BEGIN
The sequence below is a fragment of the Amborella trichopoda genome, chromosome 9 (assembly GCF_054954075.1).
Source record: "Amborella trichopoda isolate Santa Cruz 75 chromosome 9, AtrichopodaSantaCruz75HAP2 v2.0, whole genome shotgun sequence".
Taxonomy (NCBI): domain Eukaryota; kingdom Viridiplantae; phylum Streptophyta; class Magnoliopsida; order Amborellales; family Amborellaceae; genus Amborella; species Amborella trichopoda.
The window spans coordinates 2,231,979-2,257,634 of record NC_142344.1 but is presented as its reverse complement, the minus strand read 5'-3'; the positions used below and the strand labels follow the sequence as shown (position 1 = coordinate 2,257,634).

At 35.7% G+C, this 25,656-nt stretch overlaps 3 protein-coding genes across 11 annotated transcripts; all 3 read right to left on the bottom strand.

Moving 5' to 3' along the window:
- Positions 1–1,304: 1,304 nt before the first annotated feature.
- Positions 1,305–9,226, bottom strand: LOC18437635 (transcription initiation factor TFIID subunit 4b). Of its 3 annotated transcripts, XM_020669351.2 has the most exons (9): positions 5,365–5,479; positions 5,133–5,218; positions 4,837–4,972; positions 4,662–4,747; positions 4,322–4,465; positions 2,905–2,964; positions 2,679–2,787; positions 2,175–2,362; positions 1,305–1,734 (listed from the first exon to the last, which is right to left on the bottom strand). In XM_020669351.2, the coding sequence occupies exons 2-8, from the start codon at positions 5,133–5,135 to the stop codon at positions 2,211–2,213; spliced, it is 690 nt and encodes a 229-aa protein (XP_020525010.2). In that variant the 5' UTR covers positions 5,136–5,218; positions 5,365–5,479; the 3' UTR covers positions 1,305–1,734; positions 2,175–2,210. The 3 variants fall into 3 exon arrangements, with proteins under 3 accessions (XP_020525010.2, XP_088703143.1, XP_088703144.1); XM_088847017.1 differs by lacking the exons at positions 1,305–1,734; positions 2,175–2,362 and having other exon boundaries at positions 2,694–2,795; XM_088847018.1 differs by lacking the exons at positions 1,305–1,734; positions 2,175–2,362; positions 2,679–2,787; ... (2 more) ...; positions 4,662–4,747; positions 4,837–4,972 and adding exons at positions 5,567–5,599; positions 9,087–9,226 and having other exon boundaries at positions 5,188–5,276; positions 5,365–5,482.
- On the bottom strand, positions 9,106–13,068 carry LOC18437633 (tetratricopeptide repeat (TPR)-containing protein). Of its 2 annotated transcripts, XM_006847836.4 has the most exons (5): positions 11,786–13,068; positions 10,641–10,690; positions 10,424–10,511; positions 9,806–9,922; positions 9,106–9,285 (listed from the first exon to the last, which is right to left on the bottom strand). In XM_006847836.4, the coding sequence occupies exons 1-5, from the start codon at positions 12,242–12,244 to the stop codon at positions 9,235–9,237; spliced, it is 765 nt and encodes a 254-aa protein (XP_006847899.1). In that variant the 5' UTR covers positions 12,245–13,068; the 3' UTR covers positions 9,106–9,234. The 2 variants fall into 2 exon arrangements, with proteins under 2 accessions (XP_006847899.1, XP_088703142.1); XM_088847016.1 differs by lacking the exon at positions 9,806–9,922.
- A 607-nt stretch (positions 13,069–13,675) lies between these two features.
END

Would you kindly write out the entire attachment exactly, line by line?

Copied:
The sequence below is a fragment of the Amborella trichopoda genome, chromosome 9 (assembly GCF_054954075.1).
Source record: "Amborella trichopoda isolate Santa Cruz 75 chromosome 9, AtrichopodaSantaCruz75HAP2 v2.0, whole genome shotgun sequence".
Taxonomy (NCBI): domain Eukaryota; kingdom Viridiplantae; phylum Streptophyta; class Magnoliopsida; order Amborellales; family Amborellaceae; genus Amborella; species Amborella trichopoda.
The window spans coordinates 2,231,979-2,257,634 of record NC_142344.1 but is presented as its reverse complement, the minus strand read 5'-3'; the positions used below and the strand labels follow the sequence as shown (position 1 = coordinate 2,257,634).

At 35.7% G+C, this 25,656-nt stretch overlaps 3 protein-coding genes across 11 annotated transcripts; all 3 read right to left on the bottom strand.

Moving 5' to 3' along the window:
- Positions 1–1,304: 1,304 nt before the first annotated feature.
- Positions 1,305–9,226, bottom strand: LOC18437635 (transcription initiation factor TFIID subunit 4b). Of its 3 annotated transcripts, XM_020669351.2 has the most exons (9): positions 5,365–5,479; positions 5,133–5,218; positions 4,837–4,972; positions 4,662–4,747; positions 4,322–4,465; positions 2,905–2,964; positions 2,679–2,787; positions 2,175–2,362; positions 1,305–1,734 (listed from the first exon to the last, which is right to left on the bottom strand). In XM_020669351.2, the coding sequence occupies exons 2-8, from the start codon at positions 5,133–5,135 to the stop codon at positions 2,211–2,213; spliced, it is 690 nt and encodes a 229-aa protein (XP_020525010.2). In that variant the 5' UTR covers positions 5,136–5,218; positions 5,365–5,479; the 3' UTR covers positions 1,305–1,734; positions 2,175–2,210. The 3 variants fall into 3 exon arrangements, with proteins under 3 accessions (XP_020525010.2, XP_088703143.1, XP_088703144.1); XM_088847017.1 differs by lacking the exons at positions 1,305–1,734; positions 2,175–2,362 and having other exon boundaries at positions 2,694–2,795; XM_088847018.1 differs by lacking the exons at positions 1,305–1,734; positions 2,175–2,362; positions 2,679–2,787; ... (2 more) ...; positions 4,662–4,747; positions 4,837–4,972 and adding exons at positions 5,567–5,599; positions 9,087–9,226 and having other exon boundaries at positions 5,188–5,276; positions 5,365–5,482.
- On the bottom strand, positions 9,106–13,068 carry LOC18437633 (tetratricopeptide repeat (TPR)-containing protein). Of its 2 annotated transcripts, XM_006847836.4 has the most exons (5): positions 11,786–13,068; positions 10,641–10,690; positions 10,424–10,511; positions 9,806–9,922; positions 9,106–9,285 (listed from the first exon to the last, which is right to left on the bottom strand). In XM_006847836.4, the coding sequence occupies exons 1-5, from the start codon at positions 12,242–12,244 to the stop codon at positions 9,235–9,237; spliced, it is 765 nt and encodes a 254-aa protein (XP_006847899.1). In that variant the 5' UTR covers positions 12,245–13,068; the 3' UTR covers positions 9,106–9,234. The 2 variants fall into 2 exon arrangements, with proteins under 2 accessions (XP_006847899.1, XP_088703142.1); XM_088847016.1 differs by lacking the exon at positions 9,806–9,922.
- A 607-nt stretch (positions 13,069–13,675) lies between these two features.